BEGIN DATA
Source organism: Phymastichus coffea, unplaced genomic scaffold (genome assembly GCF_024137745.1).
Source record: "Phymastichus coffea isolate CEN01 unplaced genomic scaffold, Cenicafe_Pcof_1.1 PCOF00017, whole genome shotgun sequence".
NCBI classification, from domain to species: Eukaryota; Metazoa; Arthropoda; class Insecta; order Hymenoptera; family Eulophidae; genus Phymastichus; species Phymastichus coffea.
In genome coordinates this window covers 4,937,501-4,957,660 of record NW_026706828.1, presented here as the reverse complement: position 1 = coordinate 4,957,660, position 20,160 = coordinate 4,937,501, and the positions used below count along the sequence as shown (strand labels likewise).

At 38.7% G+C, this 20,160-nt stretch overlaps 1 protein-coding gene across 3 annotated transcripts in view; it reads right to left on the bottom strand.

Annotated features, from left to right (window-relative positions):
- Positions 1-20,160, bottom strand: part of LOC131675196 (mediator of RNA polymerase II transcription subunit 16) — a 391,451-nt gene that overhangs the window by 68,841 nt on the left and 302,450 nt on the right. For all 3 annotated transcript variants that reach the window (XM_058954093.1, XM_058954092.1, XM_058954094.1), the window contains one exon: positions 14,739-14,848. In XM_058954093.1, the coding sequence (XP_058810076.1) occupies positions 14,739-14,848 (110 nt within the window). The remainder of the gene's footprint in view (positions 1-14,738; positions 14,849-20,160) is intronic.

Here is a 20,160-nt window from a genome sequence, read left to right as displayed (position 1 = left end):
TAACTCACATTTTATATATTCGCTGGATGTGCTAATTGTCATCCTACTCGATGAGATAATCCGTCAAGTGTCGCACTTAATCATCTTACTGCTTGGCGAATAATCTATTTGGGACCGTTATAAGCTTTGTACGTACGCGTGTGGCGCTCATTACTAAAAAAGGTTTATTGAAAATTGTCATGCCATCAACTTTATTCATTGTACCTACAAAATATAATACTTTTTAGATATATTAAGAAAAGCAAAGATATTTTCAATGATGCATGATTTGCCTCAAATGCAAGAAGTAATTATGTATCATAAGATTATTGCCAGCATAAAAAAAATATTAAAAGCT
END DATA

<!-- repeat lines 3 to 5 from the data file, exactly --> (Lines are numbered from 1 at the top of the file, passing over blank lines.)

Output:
NCBI classification, from domain to species: Eukaryota; Metazoa; Arthropoda; class Insecta; order Hymenoptera; family Eulophidae; genus Phymastichus; species Phymastichus coffea.
In genome coordinates this window covers 4,937,501-4,957,660 of record NW_026706828.1, presented here as the reverse complement: position 1 = coordinate 4,957,660, position 20,160 = coordinate 4,937,501, and the positions used below count along the sequence as shown (strand labels likewise).

At 38.7% G+C, this 20,160-nt stretch overlaps 1 protein-coding gene across 3 annotated transcripts in view; it reads right to left on the bottom strand.